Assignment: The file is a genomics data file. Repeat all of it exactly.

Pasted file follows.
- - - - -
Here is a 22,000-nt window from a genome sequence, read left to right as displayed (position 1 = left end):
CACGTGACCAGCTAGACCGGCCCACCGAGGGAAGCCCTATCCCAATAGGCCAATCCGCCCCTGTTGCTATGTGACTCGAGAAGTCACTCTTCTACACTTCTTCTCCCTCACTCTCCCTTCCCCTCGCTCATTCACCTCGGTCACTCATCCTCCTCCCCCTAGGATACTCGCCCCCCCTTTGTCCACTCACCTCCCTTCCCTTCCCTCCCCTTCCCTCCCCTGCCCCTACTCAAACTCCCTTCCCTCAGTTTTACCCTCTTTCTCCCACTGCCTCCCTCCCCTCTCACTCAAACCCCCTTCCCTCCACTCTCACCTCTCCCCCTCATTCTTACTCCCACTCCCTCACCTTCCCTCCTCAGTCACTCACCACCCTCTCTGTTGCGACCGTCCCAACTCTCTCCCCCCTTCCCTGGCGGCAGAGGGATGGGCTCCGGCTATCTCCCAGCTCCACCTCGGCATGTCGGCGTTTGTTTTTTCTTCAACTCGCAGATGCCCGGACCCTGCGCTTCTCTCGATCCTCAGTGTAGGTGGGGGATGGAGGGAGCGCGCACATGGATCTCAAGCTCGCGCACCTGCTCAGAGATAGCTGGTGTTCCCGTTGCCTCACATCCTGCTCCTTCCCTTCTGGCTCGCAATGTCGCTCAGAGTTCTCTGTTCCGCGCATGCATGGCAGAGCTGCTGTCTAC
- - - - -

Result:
Here is a 22,000-nt window from a genome sequence, read left to right as displayed (position 1 = left end):
CACGTGACCAGCTAGACCGGCCCACCGAGGGAAGCCCTATCCCAATAGGCCAATCCGCCCCTGTTGCTATGTGACTCGAGAAGTCACTCTTCTACACTTCTTCTCCCTCACTCTCCCTTCCCCTCGCTCATTCACCTCGGTCACTCATCCTCCTCCCCCTAGGATACTCGCCCCCCCTTTGTCCACTCACCTCCCTTCCCTTCCCTCCCCTTCCCTCCCCTGCCCCTACTCAAACTCCCTTCCCTCAGTTTTACCCTCTTTCTCCCACTGCCTCCCTCCCCTCTCACTCAAACCCCCTTCCCTCCACTCTCACCTCTCCCCCTCATTCTTACTCCCACTCCCTCACCTTCCCTCCTCAGTCACTCACCACCCTCTCTGTTGCGACCGTCCCAACTCTCTCCCCCCTTCCCTGGCGGCAGAGGGATGGGCTCCGGCTATCTCCCAGCTCCACCTCGGCATGTCGGCGTTTGTTTTTTCTTCAACTCGCAGATGCCCGGACCCTGCGCTTCTCTCGATCCTCAGTGTAGGTGGGGGATGGAGGGAGCGCGCACATGGATCTCAAGCTCGCGCACCTGCTCAGAGATAGCTGGTGTTCCCGTTGCCTCACATCCTGCTCCTTCCCTTCTGGCTCGCAATGTCGCTCAGAGTTCTCTGTTCCGCGCATGCATGGCAGAGCTGCTGTCTAC